The Hofbibliothek Stuttgart
Taking possession of the goods of secularised monasteries in his kingdom, King Frederick of Württemberg selected the – in his opinion – most valuable books from their libraries to create the Royal Reference Library (königliche Handbibliothek) in 1810, a typical old-style princely library. Renamed the Royal Court Library (königliche Hofbibliothek) in 1886, this institution existed separately beside the Royal Public Library, which later became the Württembergische Landesbibliothek, until 1945. In the years following the First World War, the Hofbibliothek suffered a crisis and was forced to sell off doublets to secure its existence: Among those books sold were the descriptions of the administrative districts of Heilbronn (MGH library Dw 1820-45 and Urach (MGH library Dw 1820-8) now in the possession of the MGH. . In 1944, the building burnt to the ground and had to be demolished. Of the library’s contents only the manuscripts and incunabula survived. These had fortunately been removed from Stuttgart and are now in the Württembergische Landesbibliothek. The newer books were completely lost.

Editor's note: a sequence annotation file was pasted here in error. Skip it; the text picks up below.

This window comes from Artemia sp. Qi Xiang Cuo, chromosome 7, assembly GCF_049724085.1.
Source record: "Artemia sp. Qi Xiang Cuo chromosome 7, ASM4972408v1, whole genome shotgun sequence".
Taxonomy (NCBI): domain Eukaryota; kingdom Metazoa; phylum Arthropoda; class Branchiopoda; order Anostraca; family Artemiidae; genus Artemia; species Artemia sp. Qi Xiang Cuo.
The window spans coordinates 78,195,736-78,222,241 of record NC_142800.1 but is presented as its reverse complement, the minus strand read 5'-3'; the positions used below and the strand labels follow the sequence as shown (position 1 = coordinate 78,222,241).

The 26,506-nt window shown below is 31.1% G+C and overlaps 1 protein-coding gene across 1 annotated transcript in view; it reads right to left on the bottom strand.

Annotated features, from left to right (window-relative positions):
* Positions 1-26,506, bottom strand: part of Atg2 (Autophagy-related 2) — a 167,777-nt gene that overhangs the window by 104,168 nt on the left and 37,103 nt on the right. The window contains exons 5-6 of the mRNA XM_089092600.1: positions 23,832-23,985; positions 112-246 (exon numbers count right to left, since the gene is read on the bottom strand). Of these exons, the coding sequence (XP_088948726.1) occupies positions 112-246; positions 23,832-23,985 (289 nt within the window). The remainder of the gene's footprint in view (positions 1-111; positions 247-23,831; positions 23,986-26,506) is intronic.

Also from the Königliche Hofbibliothek in the MGH library:
Scheidt, Christian Ludwig: Origines Guelficae / Opus praeeunte Dn. Godofredo Guilielmo Leibnitio stilo Dn. Ioh. Georgii Eccardi litteris consignatum, postea a Dn. Ioh. Daniele Grubero novis probationibus instructum, variisque pernecessariis animadversionibus castigatum, iam vero in lucem emissum a Christiano Ludovico Scheidio, I.C., Hanoverae: Orphanotropheus Morigensis 1750-53 (MGH library 2° Dh 522)